Wednesday, February 29, 2012
I'm hoping it's hormonal or something else equally minor that's gone a bit batty inside me but in a very temporary fashion.
But, as I presently stand before you, I've gone a bit odd.
When it comes to the opposite sex, that is. For you see I keep getting these urges/yearnings.
Not the sort where I want to drag them home and hump them.
The kind where I'll be sitting opposite the odd chap, say, on the tube, or walking past the occasional one down a street, and I'll suddenly find myself ... `mooning' ... over them. And it's driving me insane.
I should point out here that I'm very happy with the Chuppies, goddammit, but if a damnably attractive swarthy looking dude passes London-Lass at the moment, it's pound to a penny that she'll be staring at him all googley-eyed and making a fool of herself. Even worse than this is that occasionally the chap will look back at London-Lass (in, what I hope, is a similarly appraising way) which leaves me feeling shocked and starts up a mantra in my head along the lines of : `I love my Chuppies, I love my Chuppies, I love my Chuppies...', although a tiny part of me yearns to rush back home and write down in a diary :-
"Saw cute guy in London today. He smiled at me. O.M.G. Awesome!!"
Take this morning's encounter in Boots.
I'm at the self-service checkout and about to price up some items.
And, yes, I know we're supposed to hate self-service machines, but I bloody love them.
Mebbe it's cos they give me that feeling of `control' (which is minor, brief and soon forgotten once you get one of their `Please seek assistance' errors) or perhaps it's cos as a nipper in the 70s I nursed an ambition to be a check-out girl (this was when you actually punched in the item amount in to the till's number pad which looked to me, as a kid who loved pressing buttons, or doorbells in DIY stores, great fun). Or it might even be to do with the fact that you havent got some arsewipe standing right behind you tutting and sighing as you take one millisecond too long to take your change at the regular checkout.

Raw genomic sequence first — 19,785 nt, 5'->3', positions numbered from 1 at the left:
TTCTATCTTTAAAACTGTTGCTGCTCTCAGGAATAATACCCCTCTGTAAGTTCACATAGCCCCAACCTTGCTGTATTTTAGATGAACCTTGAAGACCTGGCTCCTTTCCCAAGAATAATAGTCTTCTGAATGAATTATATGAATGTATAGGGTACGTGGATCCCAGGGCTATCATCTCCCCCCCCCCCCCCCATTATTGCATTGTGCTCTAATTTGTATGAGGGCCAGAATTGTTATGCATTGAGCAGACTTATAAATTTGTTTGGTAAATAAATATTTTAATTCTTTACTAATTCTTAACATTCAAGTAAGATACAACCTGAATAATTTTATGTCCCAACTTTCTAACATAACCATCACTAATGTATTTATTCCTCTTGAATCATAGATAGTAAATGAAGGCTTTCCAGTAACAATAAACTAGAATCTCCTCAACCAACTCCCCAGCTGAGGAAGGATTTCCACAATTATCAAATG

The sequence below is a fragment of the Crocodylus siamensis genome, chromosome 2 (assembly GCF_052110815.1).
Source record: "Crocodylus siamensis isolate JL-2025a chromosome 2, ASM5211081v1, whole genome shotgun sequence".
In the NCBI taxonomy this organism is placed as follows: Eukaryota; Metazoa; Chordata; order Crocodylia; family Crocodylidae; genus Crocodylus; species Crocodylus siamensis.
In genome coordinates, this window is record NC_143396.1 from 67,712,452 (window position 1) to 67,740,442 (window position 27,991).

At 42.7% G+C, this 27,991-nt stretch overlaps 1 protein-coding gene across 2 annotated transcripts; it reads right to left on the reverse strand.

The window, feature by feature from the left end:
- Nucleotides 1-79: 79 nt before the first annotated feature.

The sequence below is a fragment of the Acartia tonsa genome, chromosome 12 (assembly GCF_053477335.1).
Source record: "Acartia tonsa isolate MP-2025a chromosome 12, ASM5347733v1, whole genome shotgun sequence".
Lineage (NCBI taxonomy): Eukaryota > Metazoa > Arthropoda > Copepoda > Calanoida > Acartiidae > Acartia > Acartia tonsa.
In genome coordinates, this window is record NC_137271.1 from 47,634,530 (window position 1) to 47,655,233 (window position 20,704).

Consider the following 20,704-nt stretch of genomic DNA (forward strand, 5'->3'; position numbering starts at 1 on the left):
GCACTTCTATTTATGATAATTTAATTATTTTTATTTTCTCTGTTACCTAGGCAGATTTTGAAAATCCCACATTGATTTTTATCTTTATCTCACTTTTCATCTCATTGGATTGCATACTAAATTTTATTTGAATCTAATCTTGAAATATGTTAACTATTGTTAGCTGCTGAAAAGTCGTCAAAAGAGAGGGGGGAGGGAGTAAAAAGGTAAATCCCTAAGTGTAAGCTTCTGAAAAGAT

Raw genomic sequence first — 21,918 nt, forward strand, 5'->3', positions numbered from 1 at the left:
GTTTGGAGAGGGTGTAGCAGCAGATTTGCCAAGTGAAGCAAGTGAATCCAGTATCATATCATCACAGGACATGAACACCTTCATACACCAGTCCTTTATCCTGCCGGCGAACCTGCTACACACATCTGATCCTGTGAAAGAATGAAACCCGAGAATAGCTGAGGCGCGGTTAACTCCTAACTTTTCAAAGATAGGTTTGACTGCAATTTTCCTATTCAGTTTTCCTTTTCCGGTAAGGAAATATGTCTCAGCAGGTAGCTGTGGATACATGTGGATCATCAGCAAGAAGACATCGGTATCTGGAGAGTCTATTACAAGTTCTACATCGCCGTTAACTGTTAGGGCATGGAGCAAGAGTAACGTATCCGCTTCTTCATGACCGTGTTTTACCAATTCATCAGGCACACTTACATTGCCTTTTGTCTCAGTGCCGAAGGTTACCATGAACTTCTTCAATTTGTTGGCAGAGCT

But whatever it might be I was at one this morning and about to purchase a few items - wetwipes for my desk, chewing-gum for my mouth, sponge for my morning ablutions, drink for my office colleagues and contact lens solution for my eyes - when I noticed at my self-service checkout that the bags that were hooked up and waiting at the side to be filled were tiny. In fact so small were they that, if you dropped in a coupla packs of gum and a packet of handkerchiefs, you'd have no space left at all. Next to these (well, OK, dropped on the floor next to my self service checkout) lay a pile of Boots bags so enormous you'd be tempted to use one as a suitcase (if not for the fact that it's flimsy, bound to fall apart when joining the rest of the airplane's cargo and you'd probably get looked at as a bit of a loon on trying to check it in). Anyway, faced with these options, the Boots suitcase had to do but, after picking one up, and hooking it on the bag hooks, the self-service checkout wasnt happy and asked me to remove the item from the bagging area and try again.
Turning round, I spied a handy self service checkout attendant and beckoned him over.
"Hi ... erm, sorry," I began, being my usual clear and forceful self, "but I was just wondering if you had any regular sized bags."
"Regular?" the checkout attendant questioned, looking down at my till. It was at this point I noticed he had deep, brown eyes.